Perhaps Satan would set before me an image of a scantily clad attractive woman. I might see her and apprehend that she is beautiful. But the moment that apprehension turns into a sexual/romantic attraction to someone not my wife, it is sin within my heart. It has moved from an external temptation to an internal attraction that is unwholesome. Sinners leap right over this moral space all the time. It’s so easy and natural to us. But Jesus never did. Such temptations were wholly external to his desires–he never fixated on evil.
This aspect of Jesus’ impeccability ought to evoke worship when we really think about it. Jesus always looked at every woman in a way that was without sin. He never experienced an untoward sexual desire for any woman. He was able to sit with the woman at the well without the turmoil of disordered lusts that he ought not be feeling (John 4:1-42). He just saw her, loved her, and ministered to her without all the garbage that we have to reckon with. Maybe she was beautiful. Maybe there was a bait to lust there. She had already made herself sexually available to at least five different men. But there was no place for that temptation to land in Jesus’ heart. He was perfect. Hallelujah!
Jesus models for us “the way of escape.” If we would be conformed to his image (Rom. 8:29), we must not only flee from immoral behavior but also from immoral desire. When we experience the root of desire fixating on evil, it is then that we must apply the ordinary means of grace to wayward attractions. We must pray, repent, call forth scripture and invoke the Spirit of Christ within us to redirect our imagination toward that which is true, honorable, right, pure, and praiseworthy (Phil. 4:8). Whether your attractions fixate on the opposite sex or the same sex, this will be a fight for holiness and joy that we must engage for the rest of our lives. And it is one that we must engage without flagging in zeal (Rom. 12:11).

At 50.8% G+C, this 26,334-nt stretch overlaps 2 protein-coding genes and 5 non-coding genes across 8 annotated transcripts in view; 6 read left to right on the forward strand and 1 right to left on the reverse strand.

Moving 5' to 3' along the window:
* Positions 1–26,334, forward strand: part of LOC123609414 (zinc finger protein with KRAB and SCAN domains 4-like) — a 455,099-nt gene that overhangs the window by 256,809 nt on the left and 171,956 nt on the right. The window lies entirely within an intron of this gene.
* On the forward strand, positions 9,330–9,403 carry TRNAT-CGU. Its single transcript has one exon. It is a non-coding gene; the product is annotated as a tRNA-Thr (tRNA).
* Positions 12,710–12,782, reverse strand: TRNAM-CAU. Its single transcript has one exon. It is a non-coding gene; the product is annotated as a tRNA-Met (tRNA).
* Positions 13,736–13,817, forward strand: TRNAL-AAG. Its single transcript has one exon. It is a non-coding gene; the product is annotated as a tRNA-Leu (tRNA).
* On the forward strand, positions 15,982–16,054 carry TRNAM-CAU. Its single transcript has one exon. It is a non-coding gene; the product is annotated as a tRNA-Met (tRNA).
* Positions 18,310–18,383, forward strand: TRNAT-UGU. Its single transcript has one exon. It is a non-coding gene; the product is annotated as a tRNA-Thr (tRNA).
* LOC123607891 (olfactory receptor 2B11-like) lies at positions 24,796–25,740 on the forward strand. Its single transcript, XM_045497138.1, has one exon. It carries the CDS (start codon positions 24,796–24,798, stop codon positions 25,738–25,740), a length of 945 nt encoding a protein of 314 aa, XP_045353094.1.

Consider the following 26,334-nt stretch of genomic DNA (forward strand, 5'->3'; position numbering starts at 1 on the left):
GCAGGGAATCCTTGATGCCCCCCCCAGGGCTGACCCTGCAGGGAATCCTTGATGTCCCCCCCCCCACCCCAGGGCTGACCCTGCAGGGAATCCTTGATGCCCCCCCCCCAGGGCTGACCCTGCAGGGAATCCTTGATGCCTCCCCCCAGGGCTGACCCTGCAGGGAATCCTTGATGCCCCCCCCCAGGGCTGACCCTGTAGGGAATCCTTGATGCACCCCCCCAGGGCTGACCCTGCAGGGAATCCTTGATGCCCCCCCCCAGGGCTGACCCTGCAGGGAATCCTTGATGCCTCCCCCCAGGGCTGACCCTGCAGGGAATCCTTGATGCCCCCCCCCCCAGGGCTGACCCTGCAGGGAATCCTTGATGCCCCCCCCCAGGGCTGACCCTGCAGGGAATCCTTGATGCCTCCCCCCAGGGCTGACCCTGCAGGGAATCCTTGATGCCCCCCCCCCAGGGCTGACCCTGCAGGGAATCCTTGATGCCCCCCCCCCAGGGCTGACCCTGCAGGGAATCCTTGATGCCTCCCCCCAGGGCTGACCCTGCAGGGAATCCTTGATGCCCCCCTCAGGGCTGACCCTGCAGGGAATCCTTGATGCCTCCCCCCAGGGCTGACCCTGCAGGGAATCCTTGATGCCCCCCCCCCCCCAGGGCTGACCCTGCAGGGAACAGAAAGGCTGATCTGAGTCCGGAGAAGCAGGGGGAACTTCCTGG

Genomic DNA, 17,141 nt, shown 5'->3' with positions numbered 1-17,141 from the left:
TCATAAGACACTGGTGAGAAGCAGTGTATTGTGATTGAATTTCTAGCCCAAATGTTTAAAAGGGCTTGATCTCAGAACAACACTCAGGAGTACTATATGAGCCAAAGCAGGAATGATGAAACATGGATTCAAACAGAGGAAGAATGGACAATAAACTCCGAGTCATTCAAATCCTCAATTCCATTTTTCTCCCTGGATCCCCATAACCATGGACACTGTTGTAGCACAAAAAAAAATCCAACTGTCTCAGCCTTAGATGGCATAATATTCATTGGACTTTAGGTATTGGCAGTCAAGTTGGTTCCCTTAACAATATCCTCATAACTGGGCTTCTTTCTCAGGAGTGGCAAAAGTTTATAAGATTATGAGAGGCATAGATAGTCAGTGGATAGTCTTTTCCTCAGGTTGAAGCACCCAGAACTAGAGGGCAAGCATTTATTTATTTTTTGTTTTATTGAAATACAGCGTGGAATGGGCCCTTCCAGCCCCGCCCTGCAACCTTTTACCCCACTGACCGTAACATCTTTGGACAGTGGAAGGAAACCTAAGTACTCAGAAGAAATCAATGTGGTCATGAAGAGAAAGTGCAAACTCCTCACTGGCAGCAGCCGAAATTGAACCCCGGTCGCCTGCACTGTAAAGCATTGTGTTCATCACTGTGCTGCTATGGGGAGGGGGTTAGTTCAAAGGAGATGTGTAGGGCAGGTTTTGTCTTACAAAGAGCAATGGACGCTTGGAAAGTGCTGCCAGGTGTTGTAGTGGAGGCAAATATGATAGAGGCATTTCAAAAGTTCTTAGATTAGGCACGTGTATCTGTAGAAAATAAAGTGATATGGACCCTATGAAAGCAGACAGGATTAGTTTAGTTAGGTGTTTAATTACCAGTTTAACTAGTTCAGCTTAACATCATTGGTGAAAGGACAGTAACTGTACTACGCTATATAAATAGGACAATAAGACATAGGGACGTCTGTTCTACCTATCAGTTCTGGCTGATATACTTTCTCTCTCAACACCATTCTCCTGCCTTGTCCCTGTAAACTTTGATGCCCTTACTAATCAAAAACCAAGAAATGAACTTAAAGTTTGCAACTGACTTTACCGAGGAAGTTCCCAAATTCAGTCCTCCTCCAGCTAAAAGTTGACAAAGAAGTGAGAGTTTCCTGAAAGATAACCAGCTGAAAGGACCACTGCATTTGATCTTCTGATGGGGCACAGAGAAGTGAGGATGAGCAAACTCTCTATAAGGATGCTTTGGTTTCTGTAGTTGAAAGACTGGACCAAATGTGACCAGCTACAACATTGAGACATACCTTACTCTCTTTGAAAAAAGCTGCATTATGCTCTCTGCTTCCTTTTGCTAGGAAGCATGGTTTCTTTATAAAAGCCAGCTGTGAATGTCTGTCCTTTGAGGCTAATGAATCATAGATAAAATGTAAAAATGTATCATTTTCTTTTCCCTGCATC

Is temptation the same thing as sin? No, it is not. But let us not think that our frequent attraction to evil ever had a parallel in Jesus’ heart. It did not. And by his grace, may it be increasingly absent from our own.
This thesis cannot stand; its built on circular reasoning. It looks like maybe the temptation here was to construct an argument that rationalized a pre-determined belief.. The resulting argument then changes the very definition of temptation and also refutes the plain meaning of Hebrews 4:15. Were Christ to have experienced the academic, aesthetic-only sensation here described it would be nothing at all like human temptation. Why women (Gretchen Carlson) say all the time that so-and-so other woman (Sarah Palin) is attractive, but they don’t mean they’re seriously tempted by them. A recognition that someone is attractive is not temptation.